The creature is heavy set at one end, with sharp pressure-point teeth at the other. It has a black body the size of a large cat or a small dog, with distinctive white patches. It is curled, sadly, by the side of the road. This is how we see our first Tasmanian Devil and, as we drive past it, I hope it’s not the only one we see.
After passing the sad creature, we enter woodland, close-grown and damp. I keep expecting things to bounce out of the bushes by the side of the road. A few parrots and smaller birds, like wind-blown leaves, rush across the road, but little else. Some say tigers still live here – striped, pouched and thick-tailed, hiding in the darkness. My head reaches a different conclusion about the presence of the Thylacines than my heart does, but both know we are about to enter the realm of the devil.
The small village of Corinna appears suddenly around a corner. The trees step back from the road to create a small open space, and a single and long-abandoned petrol pump acts as a town marker post. Low-slung wooden buildings with tin roofs and soft red-brick chimneys pop up from the grass. An old pushbike leans against a fence, and two fishing rods lean on the bike. The road ends at the Pieman River where a ferry waits for onward travellers. Corinna probably still exists thanks to the Pieman River forcing travellers to pause. We oblige, and decide to spend a few nights here.
When we arrive at our accommodation, a notice outside our front door warns us not to leave our boots outside overnight, lest they be eaten by the devils. A note by the back door could have alerted us to the minefield of wallaby droppings and the presence of sun-worshipping snakes. Devils to the front, snakes to the rear. Splendid.
The next day, the Pieman River becomes our focus. Under gun-metal skies, we tour down the river in a veteran old lady of a boat – the Arcadia II – built from a fine, honey-coloured timber called Huon Pine. As we reach the mouth of the Pieman, we can see a small settlement and a beach overlooking the ocean. It is a place to wonder at the wildness that existed here before rubber boots grew on trees, before the sound of boat motors came loud on the wind and before the click of camera shutters became a proxy for memory. On the far bank of the river, high in the trees, two pale patches resolve into White-bellied Sea Eagles. My thoughts on the return journey are full of wildness and wilderness – full of the fitful movement of wind-blown plants and the slow accumulation of sand.
Back in Corinna, we visit the main hub: the combined bar, restaurant and shop that sits just before the road ends and becomes a river. A veranda wraps around two sides of the building with views towards the river. We play a few games of quoits and, as it becomes evening, we begin the tick-tock tick-tock of table tennis. This is a father and son game, and I now have to concentrate like never before as day-by-day my son’s head grows past my shoulder.
As I’m returning a shot, I notice movement in the darkness of the car park below. A patch of darker darkness detaches itself from the shadows and moves with a rolling gait into the slight light of the open space in front of the ferry. ‘Devil,’ I call, a little too loud, dropping the bat as my son returns the ball.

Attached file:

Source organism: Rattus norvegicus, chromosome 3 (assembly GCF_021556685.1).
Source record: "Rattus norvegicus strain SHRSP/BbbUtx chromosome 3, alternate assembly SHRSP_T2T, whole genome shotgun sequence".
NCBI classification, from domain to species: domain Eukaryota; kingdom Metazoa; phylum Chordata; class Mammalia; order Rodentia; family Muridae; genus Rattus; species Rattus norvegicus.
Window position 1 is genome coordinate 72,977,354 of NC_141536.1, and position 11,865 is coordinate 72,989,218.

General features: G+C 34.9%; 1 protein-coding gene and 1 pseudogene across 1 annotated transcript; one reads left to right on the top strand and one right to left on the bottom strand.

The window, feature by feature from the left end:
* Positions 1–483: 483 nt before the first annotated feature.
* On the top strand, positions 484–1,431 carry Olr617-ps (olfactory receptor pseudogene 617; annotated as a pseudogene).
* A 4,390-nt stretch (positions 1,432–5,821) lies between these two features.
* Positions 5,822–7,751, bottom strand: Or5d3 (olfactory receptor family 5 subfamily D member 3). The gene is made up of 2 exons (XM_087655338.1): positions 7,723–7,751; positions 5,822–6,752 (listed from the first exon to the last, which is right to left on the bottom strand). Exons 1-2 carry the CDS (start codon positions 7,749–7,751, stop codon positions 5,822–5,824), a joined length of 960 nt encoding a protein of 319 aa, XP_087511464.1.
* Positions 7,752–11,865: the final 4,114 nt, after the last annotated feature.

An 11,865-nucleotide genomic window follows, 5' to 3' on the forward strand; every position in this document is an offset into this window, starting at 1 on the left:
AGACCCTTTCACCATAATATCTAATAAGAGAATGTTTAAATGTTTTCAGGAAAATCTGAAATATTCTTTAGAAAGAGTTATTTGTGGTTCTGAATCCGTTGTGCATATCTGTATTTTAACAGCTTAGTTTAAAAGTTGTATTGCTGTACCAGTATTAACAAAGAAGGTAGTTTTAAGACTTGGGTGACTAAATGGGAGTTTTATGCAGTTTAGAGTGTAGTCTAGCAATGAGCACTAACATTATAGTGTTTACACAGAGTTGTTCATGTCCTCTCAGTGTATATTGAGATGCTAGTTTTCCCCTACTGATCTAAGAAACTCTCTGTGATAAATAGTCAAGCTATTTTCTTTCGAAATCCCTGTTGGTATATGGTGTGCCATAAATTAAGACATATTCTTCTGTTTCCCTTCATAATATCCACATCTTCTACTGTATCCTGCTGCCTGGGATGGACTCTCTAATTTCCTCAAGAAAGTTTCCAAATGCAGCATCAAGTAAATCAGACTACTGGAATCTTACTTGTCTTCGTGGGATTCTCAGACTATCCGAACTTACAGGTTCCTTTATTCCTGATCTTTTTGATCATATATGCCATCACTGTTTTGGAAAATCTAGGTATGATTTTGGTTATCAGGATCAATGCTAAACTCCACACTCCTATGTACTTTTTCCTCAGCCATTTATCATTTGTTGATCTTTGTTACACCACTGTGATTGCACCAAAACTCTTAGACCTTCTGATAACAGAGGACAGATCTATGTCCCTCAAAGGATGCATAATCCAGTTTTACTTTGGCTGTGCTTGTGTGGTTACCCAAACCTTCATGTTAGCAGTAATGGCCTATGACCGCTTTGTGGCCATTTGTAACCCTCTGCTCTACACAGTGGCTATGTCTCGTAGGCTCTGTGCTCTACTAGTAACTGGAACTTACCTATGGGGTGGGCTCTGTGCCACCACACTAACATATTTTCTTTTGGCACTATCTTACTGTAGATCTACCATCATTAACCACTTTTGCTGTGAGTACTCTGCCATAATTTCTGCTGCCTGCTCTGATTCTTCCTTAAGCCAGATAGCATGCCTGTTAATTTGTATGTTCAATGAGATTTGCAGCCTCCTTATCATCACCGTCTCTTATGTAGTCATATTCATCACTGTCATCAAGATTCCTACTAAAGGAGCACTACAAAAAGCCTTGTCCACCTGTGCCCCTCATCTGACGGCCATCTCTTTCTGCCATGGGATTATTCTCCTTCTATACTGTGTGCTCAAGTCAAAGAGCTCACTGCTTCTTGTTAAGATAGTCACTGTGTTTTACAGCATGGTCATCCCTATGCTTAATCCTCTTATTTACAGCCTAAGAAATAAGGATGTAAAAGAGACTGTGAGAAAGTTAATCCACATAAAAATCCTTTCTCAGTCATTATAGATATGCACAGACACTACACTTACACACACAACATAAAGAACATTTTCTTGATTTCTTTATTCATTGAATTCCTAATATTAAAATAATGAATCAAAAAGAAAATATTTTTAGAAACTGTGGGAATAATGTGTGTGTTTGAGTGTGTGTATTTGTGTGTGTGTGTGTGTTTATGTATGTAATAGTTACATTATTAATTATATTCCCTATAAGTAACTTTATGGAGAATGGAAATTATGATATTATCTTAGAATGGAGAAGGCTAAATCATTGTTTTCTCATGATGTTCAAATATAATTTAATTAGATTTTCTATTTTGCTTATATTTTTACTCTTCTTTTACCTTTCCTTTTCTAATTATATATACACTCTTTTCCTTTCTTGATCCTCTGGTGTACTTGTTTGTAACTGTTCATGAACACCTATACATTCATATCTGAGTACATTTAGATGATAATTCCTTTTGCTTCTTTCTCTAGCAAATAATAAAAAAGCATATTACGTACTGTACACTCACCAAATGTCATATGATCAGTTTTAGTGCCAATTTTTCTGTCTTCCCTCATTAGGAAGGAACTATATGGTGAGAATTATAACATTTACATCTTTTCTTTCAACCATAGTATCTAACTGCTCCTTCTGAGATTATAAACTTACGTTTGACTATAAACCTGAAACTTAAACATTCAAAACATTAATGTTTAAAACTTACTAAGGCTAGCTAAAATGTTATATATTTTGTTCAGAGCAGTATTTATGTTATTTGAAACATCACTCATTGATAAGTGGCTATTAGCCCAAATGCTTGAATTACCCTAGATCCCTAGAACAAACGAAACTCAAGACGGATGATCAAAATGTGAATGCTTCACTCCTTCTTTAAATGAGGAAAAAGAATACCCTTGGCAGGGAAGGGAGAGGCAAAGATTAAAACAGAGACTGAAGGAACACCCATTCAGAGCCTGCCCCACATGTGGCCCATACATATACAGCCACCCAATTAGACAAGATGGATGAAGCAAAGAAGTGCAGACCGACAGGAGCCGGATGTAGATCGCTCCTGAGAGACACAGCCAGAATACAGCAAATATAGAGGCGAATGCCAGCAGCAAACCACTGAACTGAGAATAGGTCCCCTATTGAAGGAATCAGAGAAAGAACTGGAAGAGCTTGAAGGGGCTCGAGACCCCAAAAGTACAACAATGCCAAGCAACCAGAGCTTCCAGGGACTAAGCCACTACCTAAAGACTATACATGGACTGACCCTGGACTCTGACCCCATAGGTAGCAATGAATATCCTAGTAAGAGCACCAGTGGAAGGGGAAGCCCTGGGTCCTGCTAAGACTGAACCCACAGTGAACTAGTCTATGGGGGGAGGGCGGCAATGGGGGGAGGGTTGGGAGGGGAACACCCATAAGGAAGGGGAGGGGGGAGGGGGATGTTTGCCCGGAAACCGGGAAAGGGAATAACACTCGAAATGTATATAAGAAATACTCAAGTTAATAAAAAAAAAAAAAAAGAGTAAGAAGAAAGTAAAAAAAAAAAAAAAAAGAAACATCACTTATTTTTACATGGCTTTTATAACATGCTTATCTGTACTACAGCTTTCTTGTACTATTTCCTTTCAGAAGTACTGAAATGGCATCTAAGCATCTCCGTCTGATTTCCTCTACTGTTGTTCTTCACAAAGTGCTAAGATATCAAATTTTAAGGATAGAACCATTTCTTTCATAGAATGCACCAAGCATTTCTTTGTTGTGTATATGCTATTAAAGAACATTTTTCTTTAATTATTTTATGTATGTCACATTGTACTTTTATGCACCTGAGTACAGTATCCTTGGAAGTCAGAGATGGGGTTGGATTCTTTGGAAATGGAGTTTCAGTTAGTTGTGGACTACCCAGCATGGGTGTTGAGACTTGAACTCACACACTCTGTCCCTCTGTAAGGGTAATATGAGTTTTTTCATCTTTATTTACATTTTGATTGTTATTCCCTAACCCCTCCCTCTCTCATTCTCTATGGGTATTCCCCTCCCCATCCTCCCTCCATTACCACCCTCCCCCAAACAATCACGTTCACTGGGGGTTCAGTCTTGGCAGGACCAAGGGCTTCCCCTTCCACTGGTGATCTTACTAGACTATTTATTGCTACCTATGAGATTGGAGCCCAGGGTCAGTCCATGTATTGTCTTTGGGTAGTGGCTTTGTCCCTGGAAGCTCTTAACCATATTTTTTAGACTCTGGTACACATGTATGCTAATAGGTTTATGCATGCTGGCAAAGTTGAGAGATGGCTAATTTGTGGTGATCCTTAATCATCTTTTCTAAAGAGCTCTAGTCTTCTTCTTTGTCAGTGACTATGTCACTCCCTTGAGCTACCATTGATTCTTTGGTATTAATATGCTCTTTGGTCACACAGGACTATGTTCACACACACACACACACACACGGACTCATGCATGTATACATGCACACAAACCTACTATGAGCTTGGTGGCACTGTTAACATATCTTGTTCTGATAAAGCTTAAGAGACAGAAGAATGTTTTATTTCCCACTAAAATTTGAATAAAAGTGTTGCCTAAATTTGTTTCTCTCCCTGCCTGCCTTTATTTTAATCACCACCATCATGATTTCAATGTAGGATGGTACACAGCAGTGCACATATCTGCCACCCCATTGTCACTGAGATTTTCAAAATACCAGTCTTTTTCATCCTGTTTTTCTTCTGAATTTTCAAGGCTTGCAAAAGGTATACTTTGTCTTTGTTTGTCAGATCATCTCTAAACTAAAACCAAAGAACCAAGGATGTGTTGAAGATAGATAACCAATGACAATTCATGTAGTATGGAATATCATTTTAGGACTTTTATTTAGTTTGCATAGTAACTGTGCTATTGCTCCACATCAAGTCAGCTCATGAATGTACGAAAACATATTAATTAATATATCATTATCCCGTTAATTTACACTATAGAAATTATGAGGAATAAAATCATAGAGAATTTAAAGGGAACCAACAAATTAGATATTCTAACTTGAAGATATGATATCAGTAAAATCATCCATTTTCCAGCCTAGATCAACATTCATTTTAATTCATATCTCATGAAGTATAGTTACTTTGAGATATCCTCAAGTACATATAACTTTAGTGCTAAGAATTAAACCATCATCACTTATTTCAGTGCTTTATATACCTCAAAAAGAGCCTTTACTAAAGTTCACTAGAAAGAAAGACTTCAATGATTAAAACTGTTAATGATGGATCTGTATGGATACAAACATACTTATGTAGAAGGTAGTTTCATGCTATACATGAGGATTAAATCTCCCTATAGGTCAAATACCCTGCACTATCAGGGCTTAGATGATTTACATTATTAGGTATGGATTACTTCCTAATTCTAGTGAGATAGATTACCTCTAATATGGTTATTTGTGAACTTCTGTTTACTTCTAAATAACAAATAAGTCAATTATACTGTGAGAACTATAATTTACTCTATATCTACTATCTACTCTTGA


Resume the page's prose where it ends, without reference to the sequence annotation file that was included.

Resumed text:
The dark shape freezes in the middle of the car park and seems to be waiting. I raise my camera, more in hope than anticipation, but the devil moves on through the car park, skilfully avoiding the few pools of light that may have given my camera some hope of focus. It pauses to sniff the night air. Despite the wood smoke and cooking smells, I know it can sense me. The devil enters the dark shadows of the scrubby woodland and disappears. It seems to merge into the darkness rather than leave it. When you see things like this, you can imagine how tales of shape-shifters and magical animals began.
The shift happening today is much sadder. Across much of this island state, the Tasmanian wild is being robbed of its last large carnivore. A facial cancer, fatal and specific, has spread rapidly through the population of devils. Unlike most cancers, this one spreads by contact between devils. When a devil with a tumour bites another, there is a chance that some of the tumour cells will be transferred to the healthy one.
Tumours form around the devil’s face and prevent it from feeding until it starves to death. The cancer has reduced the devils to near extinction in many places. Only on the West Coast do they remain common. Is it due to isolation or due to some genetic difference in these western devils that keeps them safe? We don’t know, but every day brings a real threat that whatever barrier keeps the cancer at bay will be breached and this last stronghold will fall.
As I look into the sundered darkness where a devil once stood, I hope they will remain and persist in the wild. It’s hard to find optimism some days, but I always have sympathy for the devils.
This article was originally published on Paying Ready Attention and is republished here with permission.
Banner image courtesy of Stewart Monckton.